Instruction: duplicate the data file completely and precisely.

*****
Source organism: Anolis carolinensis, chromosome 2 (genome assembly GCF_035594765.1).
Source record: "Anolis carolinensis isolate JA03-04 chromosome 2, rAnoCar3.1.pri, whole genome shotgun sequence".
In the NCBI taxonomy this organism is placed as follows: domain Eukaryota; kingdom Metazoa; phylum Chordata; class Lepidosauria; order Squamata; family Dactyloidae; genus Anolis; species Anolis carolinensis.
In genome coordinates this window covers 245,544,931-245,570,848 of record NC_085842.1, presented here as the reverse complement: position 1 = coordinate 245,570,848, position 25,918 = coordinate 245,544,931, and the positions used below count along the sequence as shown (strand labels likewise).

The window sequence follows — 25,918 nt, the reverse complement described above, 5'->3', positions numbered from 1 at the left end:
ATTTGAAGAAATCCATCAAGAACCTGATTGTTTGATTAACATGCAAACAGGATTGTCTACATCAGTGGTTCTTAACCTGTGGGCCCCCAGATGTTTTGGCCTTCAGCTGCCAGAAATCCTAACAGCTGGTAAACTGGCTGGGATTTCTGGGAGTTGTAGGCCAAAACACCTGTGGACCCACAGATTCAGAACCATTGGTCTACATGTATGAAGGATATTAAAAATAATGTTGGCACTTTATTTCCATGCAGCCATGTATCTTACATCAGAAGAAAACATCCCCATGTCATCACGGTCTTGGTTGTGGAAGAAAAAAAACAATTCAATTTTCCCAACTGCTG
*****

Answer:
Source organism: Anolis carolinensis, chromosome 2 (genome assembly GCF_035594765.1).
Source record: "Anolis carolinensis isolate JA03-04 chromosome 2, rAnoCar3.1.pri, whole genome shotgun sequence".
In the NCBI taxonomy this organism is placed as follows: domain Eukaryota; kingdom Metazoa; phylum Chordata; class Lepidosauria; order Squamata; family Dactyloidae; genus Anolis; species Anolis carolinensis.
In genome coordinates this window covers 245,544,931-245,570,848 of record NC_085842.1, presented here as the reverse complement: position 1 = coordinate 245,570,848, position 25,918 = coordinate 245,544,931, and the positions used below count along the sequence as shown (strand labels likewise).

The window sequence follows — 25,918 nt, the reverse complement described above, 5'->3', positions numbered from 1 at the left end:
ATTTGAAGAAATCCATCAAGAACCTGATTGTTTGATTAACATGCAAACAGGATTGTCTACATCAGTGGTTCTTAACCTGTGGGCCCCCAGATGTTTTGGCCTTCAGCTGCCAGAAATCCTAACAGCTGGTAAACTGGCTGGGATTTCTGGGAGTTGTAGGCCAAAACACCTGTGGACCCACAGATTCAGAACCATTGGTCTACATGTATGAAGGATATTAAAAATAATGTTGGCACTTTATTTCCATGCAGCCATGTATCTTACATCAGAAGAAAACATCCCCATGTCATCACGGTCTTGGTTGTGGAAGAAAAAAAACAATTCAATTTTCCCAACTGCTG